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Thin Paths: Journeys in and around an Italian Mountain Village Hardcover – 7 Jul 2011


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Product details

  • Hardcover: 272 pages
  • Publisher: Jonathan Cape; 1st Edition edition (7 July 2011)
  • Language: English
  • ISBN-10: 0224090682
  • ISBN-13: 978-0224090681
  • Product Dimensions: 17 x 2.5 x 21.6 cm
  • Average Customer Review: 4.4 out of 5 stars  See all reviews (19 customer reviews)
  • Amazon Bestsellers Rank: 333,146 in Books (See Top 100 in Books)

Product Description

Review

"No Italian-themed book of this season conjures up a place so scrupulously. And none can match Blackburn's in its sympathy with every human traveller through the "vast landscape" of time. Blackburn brings her special gift for the art of place to this lyrical account of the Italian mountain village where she and her husband settled. Although she writes superbly about landscape and wildlife, it's her neighbours, and their haunting tales, who make the book sting." (Independent)

"My book of the year. Beautiful, beguiling, memorable." (Edmund de Waal)

"Impossible to forget...beautiful and deeply humane." (Sunday Times)

"Reading Julia Blackburn's account of her life in a remote corner of the Ligurian mountains is like lifting a stone to find a strange, intricate, hidden world...prose that is ruthlessly unsentimental, but full of love." (Maggie Fergusson Intelligent Life)

"A beautiful and unusual exploration of a strange landscape and forgotten lives in a remote Italian region that captivated us all." (Sue Baker, Peter Donaldson and Flora Fraser Costa Book Awards 2011 judging panel)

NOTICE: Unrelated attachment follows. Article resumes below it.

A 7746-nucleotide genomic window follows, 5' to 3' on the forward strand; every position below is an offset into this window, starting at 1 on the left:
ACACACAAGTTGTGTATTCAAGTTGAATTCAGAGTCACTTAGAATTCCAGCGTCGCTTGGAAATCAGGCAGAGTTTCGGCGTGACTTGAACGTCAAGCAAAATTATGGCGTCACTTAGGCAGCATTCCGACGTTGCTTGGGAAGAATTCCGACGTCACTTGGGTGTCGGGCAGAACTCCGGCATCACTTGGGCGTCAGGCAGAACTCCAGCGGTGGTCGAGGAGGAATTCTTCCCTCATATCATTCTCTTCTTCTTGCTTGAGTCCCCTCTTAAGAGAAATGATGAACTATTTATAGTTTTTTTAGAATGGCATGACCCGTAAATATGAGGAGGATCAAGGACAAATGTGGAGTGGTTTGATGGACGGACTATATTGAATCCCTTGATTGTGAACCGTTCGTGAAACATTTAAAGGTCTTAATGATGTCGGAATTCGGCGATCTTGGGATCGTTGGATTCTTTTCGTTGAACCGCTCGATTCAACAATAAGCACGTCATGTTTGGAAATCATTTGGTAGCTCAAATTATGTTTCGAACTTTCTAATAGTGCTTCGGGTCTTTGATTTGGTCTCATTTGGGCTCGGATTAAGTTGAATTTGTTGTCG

Book Description

An account of the history, landscape and people of a remote village high in the Ligurian mountains.

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22 of 22 people found the following review helpful By tobykin on 30 Aug. 2011
Format: Hardcover Verified Purchase
About a year ago I heard Julia Blackburn reading her short stories on Radio4 and I was spellbound. So, when I saw her new book: 'Thin Paths: Journeys In and Around an Italian Mountain Village' I had to read it and wasn't disappointed.

Her style of writing is lyrical and full of pathos. It is a touching story of her life in a remote village in Liguria, Northern Italy. She moved there with her husband in 1999 and was soon befriended by the villagers. She kept a diary of her life among these modest people. They tell her their life stories, their life before the second world war when they were 'mezzadri' - 'half people'. She describes her walks around the villages whose inhabitants have left long ago and only a few villagers and shepherds are now still living there. Despite the harsh life in the past there is still a nostalgia for bygone days... The warmth of these people is quite remarkable despite all their struggles. They had never lost their humanity and humility.

Julia decided to write it all down before it is all forgotten and she indeed paints a very vivid picture of these people and their life in this harsh but beautiful land. A very enjoyable read and would recommend it very highly. An excellent book!
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8 of 8 people found the following review helpful By BG on 19 Dec. 2012
Format: Hardcover Verified Purchase
I have mixed reactions to this book, which is about a subject that has long interested me. Mostly I appreciate the good points. It is basically well-written and recounts with interest, sensitivity and empathy something of the lives of the last generation to have lived a 'peasant life' in remote mountain communities in Liguria (northwest Italy). The prose is mainly direct and simple, with vivid and imaginative depictions of the landscape and wildlife. Then the bad points, as I perceive them, bother me. It is at times a bit superficial, occasionally has a rather twee 'Country Living' flavour, is sometimes too much centred on the author herself for my taste, and has a few other irritations.